I've been rather too busy to post about what I've been reading, so it's been a while. I hate leaving books out because I feel it's unfair to tout one book but not another. So, this is going to be a quick, collective update (book links on the side):
The Girl With the Dragon Tattoo - Gripping, excellent mystery novel. There are a few sexually explicit and some rather violent scenes, but they are neither out of context nor tasteless. I'm not one who usually enjoys violence, or indeed sexual violence, but this was warranted and helped tell the story, even if it was momentarily disturbing. All in all a great book which I can recommend to any adult mystery lover.
The Story of the Goblins Who Stole a Sexton
The Story of Bagman's Uncle
These are both short stories by Dickens. They're interesting and a bit spooky. Enjoyable if you want a quick read.
The Edgar Allan Poe Collection - What can I say, it's Poe. You either like him, or you don't. I like most of his work, so reading the collection was enjoyable for me. I suppose The Fall of the House of Usher is my favourite because of the parallels between the downfall of the house with the downfall of humans, specifically those living in the house. It takes being haunted by your past to new heights.
Free Range Knitter - Excellent book, even for non-knitters. Insightful, interesting, touching and funny. I've recommended it to several people so far and everyone has enjoyed it.
The Tales of Beedle the Bard - Cute book and a good background read if you're into Harry Potter. I suppose it wouldn't make much sense if you weren't. As I am, I quite enjoyed it.
The Victoria Vanishes
The Water Room
Both of these are from Christopher Fowler's Peculiar Crime Unit series. Both are good, homey mysteries. Neither too brutal, gory, scary, nor too silly. It's like reading Agatha Christie. You know it'll be a good read, but it won't haunt you for ages to come in your nightmares.
The Last Battle
Both of these are out of the C.S. Lewis children's series. I liked The Last Battle much better than I did the last time I read it, possibly because it's easier for me to see the symbolism now. Both were good reads, regardless of whether you look deep into them or not. I still like The Lion, the Witch and the Wardrobe best out of the series though.
Magyk / Flyte / Physik / Quest by Angie Sage
These are most definitely children's books, but they are so fun. I know a lot of you have already heard me gushing about them, but I really did like them. They aren't a deep read, but the characters are engaging, the stories are interesting and much of it is just fun. Darn good stories. We could use more of those in children's lit. Loved them and they are on my very soon to be re-read list.
The House of the Seven Gables by Nate hawthorn
I do really keep trying to like American Literature and this was my latest attempt. I'm sorry Inkysticks, I know you loved it, but I just didn't. Hawthorn uses a lot of symbolism, which is good, but he tends to go on and on about it until you feel like screaming at him that you "darn well got the point already so move on would you please!?" I don't necessarily need action packed books, but this one could have done with a little more interaction with the characters instead of the circuitous explanations of things past. It's only redeeming factor is the ending, which is at least quite a bit less dismal than the rest of the book. As for the Gothic mystery part, Nate should have taken courses from Poe because it sort of left me feeling like it was a weak attempt at Poe imitation. This book didn't do it for me at all I'm afraid.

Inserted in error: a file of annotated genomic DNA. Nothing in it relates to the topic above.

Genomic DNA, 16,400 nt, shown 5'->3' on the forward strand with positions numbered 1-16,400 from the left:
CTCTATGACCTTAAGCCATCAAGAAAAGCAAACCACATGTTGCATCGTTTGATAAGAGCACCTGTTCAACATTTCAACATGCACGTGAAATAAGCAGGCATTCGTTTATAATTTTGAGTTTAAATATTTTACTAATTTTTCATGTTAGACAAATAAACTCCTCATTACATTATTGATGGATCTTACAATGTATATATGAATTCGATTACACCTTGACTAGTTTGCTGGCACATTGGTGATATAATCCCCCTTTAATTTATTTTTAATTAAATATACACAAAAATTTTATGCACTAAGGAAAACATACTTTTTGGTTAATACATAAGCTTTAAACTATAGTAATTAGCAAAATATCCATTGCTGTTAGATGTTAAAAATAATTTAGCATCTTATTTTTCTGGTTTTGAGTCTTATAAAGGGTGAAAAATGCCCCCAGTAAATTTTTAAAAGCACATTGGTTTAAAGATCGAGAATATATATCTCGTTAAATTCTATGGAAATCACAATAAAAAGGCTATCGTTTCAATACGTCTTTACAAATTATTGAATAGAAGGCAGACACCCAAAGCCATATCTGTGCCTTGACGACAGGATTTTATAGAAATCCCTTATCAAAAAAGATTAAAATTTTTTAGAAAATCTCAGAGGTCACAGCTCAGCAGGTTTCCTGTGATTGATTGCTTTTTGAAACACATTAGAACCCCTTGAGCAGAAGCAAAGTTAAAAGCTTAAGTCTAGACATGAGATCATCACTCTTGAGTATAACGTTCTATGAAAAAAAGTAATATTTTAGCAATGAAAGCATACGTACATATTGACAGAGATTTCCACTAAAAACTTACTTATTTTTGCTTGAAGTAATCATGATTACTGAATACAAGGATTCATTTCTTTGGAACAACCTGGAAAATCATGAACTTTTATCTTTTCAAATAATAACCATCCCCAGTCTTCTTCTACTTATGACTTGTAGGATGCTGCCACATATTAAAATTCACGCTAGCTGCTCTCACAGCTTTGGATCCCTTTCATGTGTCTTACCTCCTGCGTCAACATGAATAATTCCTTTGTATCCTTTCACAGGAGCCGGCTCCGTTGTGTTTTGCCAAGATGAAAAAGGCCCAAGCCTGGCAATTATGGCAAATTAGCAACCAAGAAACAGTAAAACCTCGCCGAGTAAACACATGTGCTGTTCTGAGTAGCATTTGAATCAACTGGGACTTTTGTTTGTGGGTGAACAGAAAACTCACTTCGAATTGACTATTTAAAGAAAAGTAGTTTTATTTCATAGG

Wizard's First Rule
I understand this is being made into a series, but I can't imagine it will be good. The book itself is a bit of a conundrum for me. It was engaging enough for me to finish it fairly quickly, but there were parts I would have edited out heavily. Goodkind took certain things too far, as in too much of a good thing is no longer good. Specifically I remember beginning to think that Goodkind must be some kind of sado-masochist or something because the torture scenes just went on and on and on and...You get the point. Even though he used them to make a good point, they were overdone in my opinion and the point could have been made with fewer words. That doesn't mean to say I'm criticizing the violence, just the length. There were a few other places I felt like could have benefited from a good editor as well, but it was a decent read all in all. I'm just not sure I will be reading any more of his books, or at least not if I have to purchase them to do so.
Typical Terry Pratchett. If you like Mr. Pratchett's works, you'll like Making Money. It's full of satire which happens to be particularly poignant in today's economy. Enjoyable story, with lots of subtle and not so subtle humour and commentary, a good, quick read.
Finally, The Shell Seekers
I read this because Inkysticks recommended it to me. I had seen the movie, but just thought it was fluff. The book was much better. There was so much more behind the characters that didn't come out in the movie, although they did portray the money-grubbing children fairly accurately. It's difficult to describe this book. There was so much happiness and yet so much sadness, much of which was unnecessary. It's a book every young girl should read before her first serious relationship. It might make an impression as to how much a decision can effect your life. Again, sometimes I found myself wondering why I was reading it, but I have to admit that it haunted me for several days after I finished it, so it wasn't just a fluff book. It introduces many themes which deserve thought and reflection and creates a surprising emotional attachment to at least one of the characters. All in all a good book. I might read more by Rosamund Pilcher.
That's all for now.